Three strategies could be envisaged to respond to the oxygenation challenge: (i) limiting ROS production, (ii) reducing accumulation of ROS within the cell and (iii) self-repairing for ROS damage. Studies have revealed that all strategies are essential to ensure survival of both aerobes and anaerobes under oxidative stress (Gort and Imlay, 1998; Imlay, 2002; Hillmann et al., 2008; Imlay, 2008). Accordingly, we retrieved the functional genes involved in these strategies from methanogen genomes, and the results shown below grouped those methanogens into two clusters based on their distinct antioxidant features.
The amount of ROS production is mainly related to the presence of quinone-derived electron carriers and [4Fe-4S] clusters in the central metabolism (Imlay, 2002). This is owing to the formation of superoxide (O2−) and hydrogen peroxide (H2O2) when oxygen reacts with the quinone-like electron carriers (for example, flavin and ubiquinone) (Müller, 1987; Massey, 1994). The reactivity of oxygen with those electron carriers is owing to the formation of semiquinone derived radicals (for example, flavosemiquinone and ubisemiquinone) (Müller, 1987; Massey, 1994). The H2O2 further oxidizes [4Fe-4S] clusters and generates hydroxyl radicals (HO·) by the Fenton reaction (Walling, 1975).
Being the hub of energy production and biosynthesis, the methanogenesis pathway is probably the main source for ROS production. Hierarchical Clustering analyses based on functional gene content revealed two different clusters (Figure 1). The two clusters correspond to the Class I and II methanogens proposed by the Brochier-Armanet group (Brochier-Armanet et al., 2011; Petitjean et al., 2015). The Class I methanogens include Methanobacteriales, Methanococcales and Methanopyrales, while the Class II comprises Methanocellales, Methanomicrobiales and Methanosarcinales. Therefore, a systematic shift in gene content patterns for methanogenesis would likely be associated with the evolution of methanogens at the class level.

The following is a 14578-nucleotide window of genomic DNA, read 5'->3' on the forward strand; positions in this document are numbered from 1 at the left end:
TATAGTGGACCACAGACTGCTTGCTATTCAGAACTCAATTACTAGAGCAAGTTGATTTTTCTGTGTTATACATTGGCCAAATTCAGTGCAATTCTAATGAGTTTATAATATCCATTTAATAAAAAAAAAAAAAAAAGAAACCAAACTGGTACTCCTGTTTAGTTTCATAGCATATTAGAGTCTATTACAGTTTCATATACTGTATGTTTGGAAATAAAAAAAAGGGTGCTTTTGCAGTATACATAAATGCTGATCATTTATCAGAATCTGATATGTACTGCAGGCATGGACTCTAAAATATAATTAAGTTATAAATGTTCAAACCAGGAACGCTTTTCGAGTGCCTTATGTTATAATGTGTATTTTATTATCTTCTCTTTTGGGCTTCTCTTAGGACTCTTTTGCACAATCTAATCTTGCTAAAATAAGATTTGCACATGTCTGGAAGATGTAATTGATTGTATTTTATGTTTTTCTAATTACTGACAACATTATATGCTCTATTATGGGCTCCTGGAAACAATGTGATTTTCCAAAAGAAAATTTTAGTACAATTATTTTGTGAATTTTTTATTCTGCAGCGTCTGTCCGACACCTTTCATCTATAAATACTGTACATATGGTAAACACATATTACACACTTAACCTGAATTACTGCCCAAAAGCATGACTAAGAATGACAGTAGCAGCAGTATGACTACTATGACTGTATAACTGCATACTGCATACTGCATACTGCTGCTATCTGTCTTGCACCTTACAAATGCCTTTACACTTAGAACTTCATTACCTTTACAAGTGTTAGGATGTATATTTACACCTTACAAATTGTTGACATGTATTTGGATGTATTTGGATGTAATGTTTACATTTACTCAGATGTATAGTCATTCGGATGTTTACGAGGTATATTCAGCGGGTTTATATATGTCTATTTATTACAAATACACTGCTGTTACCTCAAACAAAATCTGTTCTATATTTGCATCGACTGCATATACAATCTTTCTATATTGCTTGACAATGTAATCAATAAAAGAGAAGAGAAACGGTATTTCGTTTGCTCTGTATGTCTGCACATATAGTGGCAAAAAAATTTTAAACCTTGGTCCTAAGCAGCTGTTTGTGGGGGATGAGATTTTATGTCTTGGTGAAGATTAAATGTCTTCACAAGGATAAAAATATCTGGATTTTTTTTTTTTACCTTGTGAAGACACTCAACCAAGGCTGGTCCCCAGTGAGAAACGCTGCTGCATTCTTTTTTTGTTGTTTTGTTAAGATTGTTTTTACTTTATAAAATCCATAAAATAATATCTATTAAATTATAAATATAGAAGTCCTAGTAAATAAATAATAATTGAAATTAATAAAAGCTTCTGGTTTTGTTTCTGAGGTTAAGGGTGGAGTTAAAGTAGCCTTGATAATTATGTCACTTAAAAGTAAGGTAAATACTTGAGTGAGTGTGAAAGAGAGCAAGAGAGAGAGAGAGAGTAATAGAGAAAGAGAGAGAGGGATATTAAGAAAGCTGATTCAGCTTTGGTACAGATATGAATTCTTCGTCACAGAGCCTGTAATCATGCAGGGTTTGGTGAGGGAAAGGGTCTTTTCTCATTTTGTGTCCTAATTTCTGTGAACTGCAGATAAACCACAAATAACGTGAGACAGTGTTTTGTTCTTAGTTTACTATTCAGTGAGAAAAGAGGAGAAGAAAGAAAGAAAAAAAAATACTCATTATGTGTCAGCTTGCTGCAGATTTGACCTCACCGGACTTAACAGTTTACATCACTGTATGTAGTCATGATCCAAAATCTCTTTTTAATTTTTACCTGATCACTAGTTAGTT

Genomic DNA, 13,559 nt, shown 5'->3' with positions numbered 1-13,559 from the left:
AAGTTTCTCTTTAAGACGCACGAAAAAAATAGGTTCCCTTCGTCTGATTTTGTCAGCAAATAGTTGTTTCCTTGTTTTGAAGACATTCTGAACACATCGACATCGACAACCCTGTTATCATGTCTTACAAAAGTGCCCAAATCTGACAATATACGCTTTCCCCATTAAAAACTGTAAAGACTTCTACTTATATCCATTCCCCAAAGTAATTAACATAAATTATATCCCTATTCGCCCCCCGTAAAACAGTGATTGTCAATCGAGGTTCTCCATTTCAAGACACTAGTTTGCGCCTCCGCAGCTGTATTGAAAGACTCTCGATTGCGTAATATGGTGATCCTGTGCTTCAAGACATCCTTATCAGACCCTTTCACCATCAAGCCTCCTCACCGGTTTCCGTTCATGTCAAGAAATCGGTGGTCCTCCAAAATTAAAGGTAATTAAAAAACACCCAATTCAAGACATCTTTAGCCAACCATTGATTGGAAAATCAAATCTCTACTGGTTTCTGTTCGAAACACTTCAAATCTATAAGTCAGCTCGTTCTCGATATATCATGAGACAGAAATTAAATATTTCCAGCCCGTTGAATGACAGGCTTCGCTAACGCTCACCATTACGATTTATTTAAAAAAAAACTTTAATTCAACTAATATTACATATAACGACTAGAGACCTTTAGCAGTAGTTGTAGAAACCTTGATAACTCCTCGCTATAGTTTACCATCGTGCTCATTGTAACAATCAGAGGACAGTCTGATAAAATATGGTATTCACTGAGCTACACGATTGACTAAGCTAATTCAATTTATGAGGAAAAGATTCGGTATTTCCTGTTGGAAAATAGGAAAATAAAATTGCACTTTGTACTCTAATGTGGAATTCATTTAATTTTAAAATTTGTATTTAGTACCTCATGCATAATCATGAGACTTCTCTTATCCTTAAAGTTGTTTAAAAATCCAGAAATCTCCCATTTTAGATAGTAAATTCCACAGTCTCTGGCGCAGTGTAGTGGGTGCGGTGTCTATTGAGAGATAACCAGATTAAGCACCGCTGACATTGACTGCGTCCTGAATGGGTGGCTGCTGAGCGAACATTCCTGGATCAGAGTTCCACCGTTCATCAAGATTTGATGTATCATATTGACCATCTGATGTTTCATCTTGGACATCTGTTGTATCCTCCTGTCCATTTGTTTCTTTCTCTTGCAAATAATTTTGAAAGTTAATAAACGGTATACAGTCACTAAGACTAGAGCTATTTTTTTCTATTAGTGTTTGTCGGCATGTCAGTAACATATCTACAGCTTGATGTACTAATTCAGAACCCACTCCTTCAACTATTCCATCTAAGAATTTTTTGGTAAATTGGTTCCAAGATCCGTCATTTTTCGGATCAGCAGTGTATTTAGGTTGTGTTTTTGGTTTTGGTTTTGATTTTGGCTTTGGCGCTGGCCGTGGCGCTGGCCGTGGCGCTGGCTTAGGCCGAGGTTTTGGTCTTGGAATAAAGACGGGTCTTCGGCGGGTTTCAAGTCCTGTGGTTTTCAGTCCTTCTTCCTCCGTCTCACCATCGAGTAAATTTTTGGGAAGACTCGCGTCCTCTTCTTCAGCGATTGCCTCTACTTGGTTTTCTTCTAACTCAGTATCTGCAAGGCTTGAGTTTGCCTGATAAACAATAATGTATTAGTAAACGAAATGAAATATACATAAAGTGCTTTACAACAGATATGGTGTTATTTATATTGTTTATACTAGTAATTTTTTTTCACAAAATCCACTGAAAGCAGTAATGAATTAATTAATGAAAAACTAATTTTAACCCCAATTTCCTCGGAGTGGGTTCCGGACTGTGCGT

This shift could potentially reduce the ROS production for the Class II methanogens through two different mechanisms in the methanogenesis pathway. One, the Class I methanogens use a flavin/ferrodoxin mediated electron bifurcation mechanism (Thauer et al., 2008; Kaster et al., 2011), whereas the Class II Methanosarcinales mainly use a cytochrome/methanophenazine-mediated electron transfer mechanism for methanogenesis (Table 1 and Supplementary Table 2) (Welander and Metcalf, 2005; Thauer et al., 2008; Kulkarni et al., 2009). The electron bifurcation mechanism requires the formation of flavosemiquinone, which could react with oxygen to form O2− and H2O2 (Buckel and Thauer, 2012). In hydrogenotrophic Methanosarcinales spp., flavin proteins are not involved in the cytochrome/methanophenazine mechanism (Welander and Metcalf, 2005). In aceticlastic and methylotrophic Methanosarcinales spp., a Fpo or Rnf flavin protein complex participates in the electron transfer (Kulkarni et al., 2009; Spring et al., 2010; Schlegel et al., 2012). However, current evidence favors a direct electron transfer instead of an electron bifurcation mechanism for the Fpo or Rnf complex, which would not require a formation of flavosemiquinone (Catlett et al., 2015). A bifurcation mechanism has recently been proposed for the cytoplasmic Hdr complex, but it may only play an auxiliary role when needed for maximal thermodynamic efficiency (Yan et al., 2017). Two, although the Class II Methanomicrobiales and Methanocellales have been predicted to use the bifurcation mechanism, they reduce their [4Fe-4S] motifs by about 70% in their methanogenesis pathway compared to the Class I methanogens (Table 1). This could reduce HO· production through the Fenton reaction. This view was supported by the Hierarchical Clustering analysis that showed Methanomicrobiales and Methanocellales merged into the Class I once enzymes with reduced numbers of [4Fe-4S] motifs were removed from the bifurcation-based methanogenesis pathway (Supplementary Figure 1). Likewise, Hierarchical Clustering solely based on those [4Fe-4S] enzymes separated Methanomicrobiales and Methanocellales from the Class I (Supplementary Figure 2). Interestingly, the same analysis now moved Methanosarcinales into the Class I, suggesting an unexpected link between Methanosarcinales and the Class I methanogens in the context of [4Fe-4S] enzymes (Supplementary Figure 2).